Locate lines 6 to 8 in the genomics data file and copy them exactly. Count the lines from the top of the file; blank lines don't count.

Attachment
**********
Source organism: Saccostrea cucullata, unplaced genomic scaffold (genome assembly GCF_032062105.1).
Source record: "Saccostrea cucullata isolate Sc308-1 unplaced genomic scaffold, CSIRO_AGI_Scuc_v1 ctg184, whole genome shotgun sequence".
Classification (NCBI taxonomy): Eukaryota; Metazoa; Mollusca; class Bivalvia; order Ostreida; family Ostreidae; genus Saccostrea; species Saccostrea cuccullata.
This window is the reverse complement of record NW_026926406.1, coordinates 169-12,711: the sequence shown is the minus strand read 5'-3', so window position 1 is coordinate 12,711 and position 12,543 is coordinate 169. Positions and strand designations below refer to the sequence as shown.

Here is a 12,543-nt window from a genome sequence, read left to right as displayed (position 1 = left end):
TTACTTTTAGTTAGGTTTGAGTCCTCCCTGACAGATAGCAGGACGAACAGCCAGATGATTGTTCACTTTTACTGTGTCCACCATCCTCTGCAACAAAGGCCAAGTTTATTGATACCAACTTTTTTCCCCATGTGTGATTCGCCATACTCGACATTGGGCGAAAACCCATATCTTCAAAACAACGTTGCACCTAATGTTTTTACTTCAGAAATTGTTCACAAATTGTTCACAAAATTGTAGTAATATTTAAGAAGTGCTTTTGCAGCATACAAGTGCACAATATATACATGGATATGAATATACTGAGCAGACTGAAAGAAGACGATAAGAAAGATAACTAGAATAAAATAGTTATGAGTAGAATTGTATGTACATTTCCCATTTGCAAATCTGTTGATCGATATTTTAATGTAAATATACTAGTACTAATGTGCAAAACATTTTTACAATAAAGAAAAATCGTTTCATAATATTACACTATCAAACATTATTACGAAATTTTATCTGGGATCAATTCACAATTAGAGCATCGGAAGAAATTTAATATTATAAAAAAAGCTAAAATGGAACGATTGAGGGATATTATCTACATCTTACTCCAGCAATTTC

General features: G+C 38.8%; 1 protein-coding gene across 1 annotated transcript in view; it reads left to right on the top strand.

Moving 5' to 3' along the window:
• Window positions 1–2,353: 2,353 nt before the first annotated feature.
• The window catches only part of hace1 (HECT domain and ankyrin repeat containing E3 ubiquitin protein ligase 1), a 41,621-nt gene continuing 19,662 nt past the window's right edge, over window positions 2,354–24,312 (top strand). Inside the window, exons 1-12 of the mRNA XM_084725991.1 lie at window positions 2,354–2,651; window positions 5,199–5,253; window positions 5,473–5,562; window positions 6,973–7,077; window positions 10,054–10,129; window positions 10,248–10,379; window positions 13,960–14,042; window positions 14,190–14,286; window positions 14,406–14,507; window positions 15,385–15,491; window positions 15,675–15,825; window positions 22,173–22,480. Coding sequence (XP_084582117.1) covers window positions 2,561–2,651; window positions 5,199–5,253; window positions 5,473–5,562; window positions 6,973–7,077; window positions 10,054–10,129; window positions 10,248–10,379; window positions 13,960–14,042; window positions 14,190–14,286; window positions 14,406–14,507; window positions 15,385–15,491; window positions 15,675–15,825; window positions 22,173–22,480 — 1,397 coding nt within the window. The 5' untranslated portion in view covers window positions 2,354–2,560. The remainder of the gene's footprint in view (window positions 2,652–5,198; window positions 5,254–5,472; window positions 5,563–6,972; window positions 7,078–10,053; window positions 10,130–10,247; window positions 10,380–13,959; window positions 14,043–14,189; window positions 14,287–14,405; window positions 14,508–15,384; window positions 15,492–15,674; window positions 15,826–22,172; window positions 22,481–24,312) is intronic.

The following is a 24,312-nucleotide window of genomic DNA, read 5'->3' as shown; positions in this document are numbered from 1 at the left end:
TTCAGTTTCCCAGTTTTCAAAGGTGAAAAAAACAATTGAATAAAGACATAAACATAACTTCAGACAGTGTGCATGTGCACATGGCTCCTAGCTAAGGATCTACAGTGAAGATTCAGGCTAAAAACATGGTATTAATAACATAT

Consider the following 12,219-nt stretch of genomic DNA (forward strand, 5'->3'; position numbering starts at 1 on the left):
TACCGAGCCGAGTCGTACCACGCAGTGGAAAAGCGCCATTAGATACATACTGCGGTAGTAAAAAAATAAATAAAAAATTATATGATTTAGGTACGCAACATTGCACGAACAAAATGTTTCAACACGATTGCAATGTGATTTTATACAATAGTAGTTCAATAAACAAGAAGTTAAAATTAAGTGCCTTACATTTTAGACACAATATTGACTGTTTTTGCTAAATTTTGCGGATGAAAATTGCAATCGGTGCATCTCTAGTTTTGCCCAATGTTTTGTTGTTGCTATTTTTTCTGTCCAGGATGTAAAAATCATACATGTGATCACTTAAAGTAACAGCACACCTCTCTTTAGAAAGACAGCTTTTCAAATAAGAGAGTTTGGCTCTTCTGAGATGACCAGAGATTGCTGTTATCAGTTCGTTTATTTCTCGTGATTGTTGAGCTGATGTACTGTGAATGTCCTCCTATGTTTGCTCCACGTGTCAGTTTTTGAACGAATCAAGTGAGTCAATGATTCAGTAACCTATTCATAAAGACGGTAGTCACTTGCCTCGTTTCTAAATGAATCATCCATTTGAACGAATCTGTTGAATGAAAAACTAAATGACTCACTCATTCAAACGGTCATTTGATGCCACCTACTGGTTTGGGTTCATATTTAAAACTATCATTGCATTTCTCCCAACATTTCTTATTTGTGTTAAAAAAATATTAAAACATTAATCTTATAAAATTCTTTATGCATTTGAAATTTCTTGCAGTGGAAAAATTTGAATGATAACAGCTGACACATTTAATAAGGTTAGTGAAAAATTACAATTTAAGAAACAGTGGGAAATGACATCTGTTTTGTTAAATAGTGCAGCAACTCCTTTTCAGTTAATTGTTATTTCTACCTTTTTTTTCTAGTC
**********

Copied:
TTACTTTTAGTTAGGTTTGAGTCCTCCCTGACAGATAGCAGGACGAACAGCCAGATGATTGTTCACTTTTACTGTGTCCACCATCCTCTGCAACAAAGGCCAAGTTTATTGATACCAACTTTTTTCCCCATGTGTGATTCGCCATACTCGACATTGGGCGAAAACCCATATCTTCAAAACAACGTTGCACCTAATGTTTTTACTTCAGAAATTGTTCACAAATTGTTCACAAAATTGTAGTAATATTTAAGAAGTGCTTTTGCAGCATACAAGTGCACAATATATACATGGATATGAATATACTGAGCAGACTGAAAGAAGACGATAAGAAAGATAACTAGAATAAAATAGTTATGAGTAGAATTGTATGTACATTTCCCATTTGCAAATCTGTTGATCGATATTTTAATGTAAATATACTAGTACTAATGTGCAAAACATTTTTACAATAAAGAAAAATCGTTTCATAATATTACACTATCAAACATTATTACGAAATTTTATCTGGGATCAATTCACAATTAGAGCATCGGAAGAAATTTAATATTATAAAAAAAGCTAAAATGGAACGATTGAGGGATATTATCTACATCTTACTCCAGCAATTTC

General features: G+C 38.8%; 1 protein-coding gene across 1 annotated transcript in view; it reads left to right on the top strand.

Moving 5' to 3' along the window: